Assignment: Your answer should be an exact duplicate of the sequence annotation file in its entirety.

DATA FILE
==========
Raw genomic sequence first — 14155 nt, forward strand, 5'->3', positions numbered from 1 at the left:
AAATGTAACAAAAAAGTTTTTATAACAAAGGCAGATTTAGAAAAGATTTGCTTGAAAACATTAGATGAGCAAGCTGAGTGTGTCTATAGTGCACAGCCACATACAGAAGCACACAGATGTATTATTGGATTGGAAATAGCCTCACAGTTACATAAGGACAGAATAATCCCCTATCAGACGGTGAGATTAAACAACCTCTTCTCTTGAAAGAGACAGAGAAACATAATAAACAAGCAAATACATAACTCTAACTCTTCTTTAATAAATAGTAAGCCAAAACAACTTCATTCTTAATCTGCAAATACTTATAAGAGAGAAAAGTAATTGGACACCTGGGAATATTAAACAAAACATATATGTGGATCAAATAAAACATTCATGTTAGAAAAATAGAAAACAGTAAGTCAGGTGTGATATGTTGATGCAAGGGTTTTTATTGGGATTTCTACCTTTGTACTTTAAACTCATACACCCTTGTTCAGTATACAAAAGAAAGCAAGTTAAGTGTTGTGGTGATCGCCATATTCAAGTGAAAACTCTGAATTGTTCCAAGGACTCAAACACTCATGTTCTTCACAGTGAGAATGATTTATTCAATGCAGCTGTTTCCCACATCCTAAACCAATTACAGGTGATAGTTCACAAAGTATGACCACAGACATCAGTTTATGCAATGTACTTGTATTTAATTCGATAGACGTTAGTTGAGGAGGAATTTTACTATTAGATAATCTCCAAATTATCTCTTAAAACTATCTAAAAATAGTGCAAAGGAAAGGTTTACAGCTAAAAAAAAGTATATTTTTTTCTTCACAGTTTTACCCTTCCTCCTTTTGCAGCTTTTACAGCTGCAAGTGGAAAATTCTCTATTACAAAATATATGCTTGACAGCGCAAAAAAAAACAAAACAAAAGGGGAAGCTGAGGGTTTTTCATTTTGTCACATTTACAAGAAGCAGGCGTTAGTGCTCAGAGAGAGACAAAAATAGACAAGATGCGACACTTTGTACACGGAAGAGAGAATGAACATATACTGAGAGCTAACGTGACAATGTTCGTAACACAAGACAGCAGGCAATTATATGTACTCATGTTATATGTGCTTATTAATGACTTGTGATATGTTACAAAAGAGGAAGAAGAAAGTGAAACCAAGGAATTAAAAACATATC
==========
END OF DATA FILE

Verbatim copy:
Raw genomic sequence first — 14155 nt, forward strand, 5'->3', positions numbered from 1 at the left:
AAATGTAACAAAAAAGTTTTTATAACAAAGGCAGATTTAGAAAAGATTTGCTTGAAAACATTAGATGAGCAAGCTGAGTGTGTCTATAGTGCACAGCCACATACAGAAGCACACAGATGTATTATTGGATTGGAAATAGCCTCACAGTTACATAAGGACAGAATAATCCCCTATCAGACGGTGAGATTAAACAACCTCTTCTCTTGAAAGAGACAGAGAAACATAATAAACAAGCAAATACATAACTCTAACTCTTCTTTAATAAATAGTAAGCCAAAACAACTTCATTCTTAATCTGCAAATACTTATAAGAGAGAAAAGTAATTGGACACCTGGGAATATTAAACAAAACATATATGTGGATCAAATAAAACATTCATGTTAGAAAAATAGAAAACAGTAAGTCAGGTGTGATATGTTGATGCAAGGGTTTTTATTGGGATTTCTACCTTTGTACTTTAAACTCATACACCCTTGTTCAGTATACAAAAGAAAGCAAGTTAAGTGTTGTGGTGATCGCCATATTCAAGTGAAAACTCTGAATTGTTCCAAGGACTCAAACACTCATGTTCTTCACAGTGAGAATGATTTATTCAATGCAGCTGTTTCCCACATCCTAAACCAATTACAGGTGATAGTTCACAAAGTATGACCACAGACATCAGTTTATGCAATGTACTTGTATTTAATTCGATAGACGTTAGTTGAGGAGGAATTTTACTATTAGATAATCTCCAAATTATCTCTTAAAACTATCTAAAAATAGTGCAAAGGAAAGGTTTACAGCTAAAAAAAAGTATATTTTTTTCTTCACAGTTTTACCCTTCCTCCTTTTGCAGCTTTTACAGCTGCAAGTGGAAAATTCTCTATTACAAAATATATGCTTGACAGCGCAAAAAAAAACAAAACAAAAGGGGAAGCTGAGGGTTTTTCATTTTGTCACATTTACAAGAAGCAGGCGTTAGTGCTCAGAGAGAGACAAAAATAGACAAGATGCGACACTTTGTACACGGAAGAGAGAATGAACATATACTGAGAGCTAACGTGACAATGTTCGTAACACAAGACAGCAGGCAATTATATGTACTCATGTTATATGTGCTTATTAATGACTTGTGATATGTTACAAAAGAGGAAGAAGAAAGTGAAACCAAGGAATTAAAAACATATC